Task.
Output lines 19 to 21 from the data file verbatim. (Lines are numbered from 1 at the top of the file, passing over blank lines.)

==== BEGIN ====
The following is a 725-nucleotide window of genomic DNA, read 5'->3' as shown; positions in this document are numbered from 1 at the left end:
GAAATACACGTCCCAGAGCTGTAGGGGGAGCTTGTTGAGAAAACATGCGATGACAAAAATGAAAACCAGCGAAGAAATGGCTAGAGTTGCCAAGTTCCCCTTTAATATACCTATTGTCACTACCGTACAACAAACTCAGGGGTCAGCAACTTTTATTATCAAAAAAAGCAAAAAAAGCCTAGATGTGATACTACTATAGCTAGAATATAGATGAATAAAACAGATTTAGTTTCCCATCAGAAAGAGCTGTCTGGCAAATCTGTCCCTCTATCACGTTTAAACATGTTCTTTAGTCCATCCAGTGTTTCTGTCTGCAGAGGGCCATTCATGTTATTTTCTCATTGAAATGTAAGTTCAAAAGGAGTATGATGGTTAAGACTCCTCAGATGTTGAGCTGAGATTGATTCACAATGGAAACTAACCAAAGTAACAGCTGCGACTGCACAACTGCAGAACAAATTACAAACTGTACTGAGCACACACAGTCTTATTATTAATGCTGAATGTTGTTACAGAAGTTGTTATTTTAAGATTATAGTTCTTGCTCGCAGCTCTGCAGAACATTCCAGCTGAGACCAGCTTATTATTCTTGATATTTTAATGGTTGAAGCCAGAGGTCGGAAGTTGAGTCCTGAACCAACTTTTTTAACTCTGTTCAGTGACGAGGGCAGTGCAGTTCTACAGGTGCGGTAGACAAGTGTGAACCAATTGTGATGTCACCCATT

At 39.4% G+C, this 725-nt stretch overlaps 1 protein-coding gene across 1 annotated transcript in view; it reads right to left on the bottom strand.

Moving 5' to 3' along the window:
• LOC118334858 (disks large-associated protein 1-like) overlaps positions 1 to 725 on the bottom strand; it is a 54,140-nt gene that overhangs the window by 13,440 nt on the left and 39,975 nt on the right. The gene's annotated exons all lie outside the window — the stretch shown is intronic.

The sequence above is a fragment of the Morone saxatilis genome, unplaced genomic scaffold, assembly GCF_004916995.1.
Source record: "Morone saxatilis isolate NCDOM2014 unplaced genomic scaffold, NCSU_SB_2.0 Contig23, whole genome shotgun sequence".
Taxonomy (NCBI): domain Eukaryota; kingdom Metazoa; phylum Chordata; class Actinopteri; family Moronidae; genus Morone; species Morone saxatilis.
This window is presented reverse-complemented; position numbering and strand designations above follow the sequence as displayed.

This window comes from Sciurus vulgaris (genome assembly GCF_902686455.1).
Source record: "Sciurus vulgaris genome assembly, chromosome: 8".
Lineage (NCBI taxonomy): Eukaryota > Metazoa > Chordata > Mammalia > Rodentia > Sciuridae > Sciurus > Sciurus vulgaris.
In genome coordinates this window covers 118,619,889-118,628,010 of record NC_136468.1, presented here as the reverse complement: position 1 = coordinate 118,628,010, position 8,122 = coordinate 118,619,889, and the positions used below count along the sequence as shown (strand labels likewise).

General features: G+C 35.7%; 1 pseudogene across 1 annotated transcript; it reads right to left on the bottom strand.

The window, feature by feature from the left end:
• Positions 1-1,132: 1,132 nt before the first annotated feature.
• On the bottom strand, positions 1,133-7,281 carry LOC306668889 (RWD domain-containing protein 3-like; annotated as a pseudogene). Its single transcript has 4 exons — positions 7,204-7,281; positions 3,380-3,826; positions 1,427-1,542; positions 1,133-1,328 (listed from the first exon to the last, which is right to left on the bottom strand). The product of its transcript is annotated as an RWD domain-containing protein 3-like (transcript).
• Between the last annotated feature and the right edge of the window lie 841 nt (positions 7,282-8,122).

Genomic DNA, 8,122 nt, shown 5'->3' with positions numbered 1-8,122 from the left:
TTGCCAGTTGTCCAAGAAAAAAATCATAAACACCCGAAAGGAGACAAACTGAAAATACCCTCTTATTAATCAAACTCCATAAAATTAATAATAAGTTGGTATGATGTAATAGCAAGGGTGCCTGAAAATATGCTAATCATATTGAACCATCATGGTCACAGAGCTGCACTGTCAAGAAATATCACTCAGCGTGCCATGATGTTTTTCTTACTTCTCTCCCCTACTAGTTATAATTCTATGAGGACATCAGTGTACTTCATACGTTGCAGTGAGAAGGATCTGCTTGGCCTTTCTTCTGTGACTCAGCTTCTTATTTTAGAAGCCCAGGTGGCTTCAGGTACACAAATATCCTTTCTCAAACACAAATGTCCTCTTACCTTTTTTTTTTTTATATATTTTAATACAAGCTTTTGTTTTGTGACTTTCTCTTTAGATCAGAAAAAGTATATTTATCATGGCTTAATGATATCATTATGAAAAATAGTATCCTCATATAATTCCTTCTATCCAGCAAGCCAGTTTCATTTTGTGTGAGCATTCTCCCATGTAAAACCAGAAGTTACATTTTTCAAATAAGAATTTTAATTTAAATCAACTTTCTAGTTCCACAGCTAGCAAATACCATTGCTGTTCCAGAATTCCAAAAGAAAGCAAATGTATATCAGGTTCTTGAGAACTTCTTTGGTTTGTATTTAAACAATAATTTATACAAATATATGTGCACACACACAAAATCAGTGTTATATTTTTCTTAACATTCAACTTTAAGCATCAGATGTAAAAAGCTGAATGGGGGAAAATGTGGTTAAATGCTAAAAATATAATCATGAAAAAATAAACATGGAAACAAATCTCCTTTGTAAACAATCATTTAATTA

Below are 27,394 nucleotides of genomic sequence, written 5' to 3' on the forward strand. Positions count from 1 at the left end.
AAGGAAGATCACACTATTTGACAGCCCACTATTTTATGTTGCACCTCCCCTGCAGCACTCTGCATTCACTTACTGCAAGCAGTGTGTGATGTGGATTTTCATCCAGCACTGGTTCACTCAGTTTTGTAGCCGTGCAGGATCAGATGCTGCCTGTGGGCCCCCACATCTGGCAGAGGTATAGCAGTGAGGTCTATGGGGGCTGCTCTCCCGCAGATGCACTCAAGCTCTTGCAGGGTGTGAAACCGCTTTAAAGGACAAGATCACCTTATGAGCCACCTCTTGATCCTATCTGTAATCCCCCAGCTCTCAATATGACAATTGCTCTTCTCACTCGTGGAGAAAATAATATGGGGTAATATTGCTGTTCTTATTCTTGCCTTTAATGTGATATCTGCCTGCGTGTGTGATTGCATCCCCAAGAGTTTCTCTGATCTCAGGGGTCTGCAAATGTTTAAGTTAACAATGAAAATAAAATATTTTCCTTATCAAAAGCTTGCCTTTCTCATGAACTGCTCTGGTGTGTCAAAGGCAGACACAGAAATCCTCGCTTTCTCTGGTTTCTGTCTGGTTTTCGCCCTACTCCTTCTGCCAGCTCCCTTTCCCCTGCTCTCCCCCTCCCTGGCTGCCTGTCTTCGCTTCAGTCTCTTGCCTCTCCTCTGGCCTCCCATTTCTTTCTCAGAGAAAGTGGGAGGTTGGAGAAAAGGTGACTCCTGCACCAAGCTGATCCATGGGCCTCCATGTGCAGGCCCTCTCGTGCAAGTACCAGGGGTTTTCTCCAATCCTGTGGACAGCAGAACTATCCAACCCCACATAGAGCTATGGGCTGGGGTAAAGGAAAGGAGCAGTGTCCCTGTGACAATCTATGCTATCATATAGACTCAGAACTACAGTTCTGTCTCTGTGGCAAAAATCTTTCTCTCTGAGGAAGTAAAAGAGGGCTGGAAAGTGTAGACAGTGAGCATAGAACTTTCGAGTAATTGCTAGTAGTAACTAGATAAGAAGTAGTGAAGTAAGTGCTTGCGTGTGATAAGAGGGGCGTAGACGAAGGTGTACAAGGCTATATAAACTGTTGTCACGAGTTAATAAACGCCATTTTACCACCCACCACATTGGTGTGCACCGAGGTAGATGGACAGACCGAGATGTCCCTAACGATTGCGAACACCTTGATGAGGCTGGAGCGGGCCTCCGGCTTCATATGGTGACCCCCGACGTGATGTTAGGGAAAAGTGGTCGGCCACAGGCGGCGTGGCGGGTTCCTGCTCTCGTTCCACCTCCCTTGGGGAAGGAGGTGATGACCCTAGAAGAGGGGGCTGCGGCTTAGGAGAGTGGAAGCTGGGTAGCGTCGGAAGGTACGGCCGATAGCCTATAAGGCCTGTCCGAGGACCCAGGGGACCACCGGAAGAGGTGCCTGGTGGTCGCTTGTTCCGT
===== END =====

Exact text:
Genomic DNA, 8,122 nt, shown 5'->3' with positions numbered 1-8,122 from the left:
TTGCCAGTTGTCCAAGAAAAAAATCATAAACACCCGAAAGGAGACAAACTGAAAATACCCTCTTATTAATCAAACTCCATAAAATTAATAATAAGTTGGTATGATGTAATAGCAAGGGTGCCTGAAAATATGCTAATCATATTGAACCATCATGGTCACAGAGCTGCACTGTCAAGAAATATCACTCAGCGTGCCATGATGTTTTTCTTACTTCTCTCCCCTACTAGTTATAATTCTATGAGGACATCAGTGTACTTCATACGTTGCAGTGAGAAGGATCTGCTTGGCCTTTCTTCTGTGACTCAGCTTCTTATTTTAGAAGCCCAGGTGGCTTCAGGTACACAAATATCCTTTCTCAAACACAAATGTCCTCTTACCTTTTTTTTTTTTATATATTTTAATACAAGCTTTTGTTTTGTGACTTTCTCTTTAGATCAGAAAAAGTATATTTATCATGGCTTAATGATATCATTATGAAAAATAGTATCCTCATATAATTCCTTCTATCCAGCAAGCCAGTTTCATTTTGTGTGAGCATTCTCCCATGTAAAACCAGAAGTTACATTTTTCAAATAAGAATTTTAATTTAAATCAACTTTCTAGTTCCACAGCTAGCAAATACCATTGCTGTTCCAGAATTCCAAAAGAAAGCAAATGTATATCAGGTTCTTGAGAACTTCTTTGGTTTGTATTTAAACAATAATTTATACAAATATATGTGCACACACACAAAATCAGTGTTATATTTTTCTTAACATTCAACTTTAAGCATCAGATGTAAAAAGCTGAATGGGGGAAAATGTGGTTAAATGCTAAAAATATAATCATGAAAAAATAAACATGGAAACAAATCTCCTTTGTAAACAATCATTTAATTA

Below are 27,394 nucleotides of genomic sequence, written 5' to 3' on the forward strand. Positions count from 1 at the left end.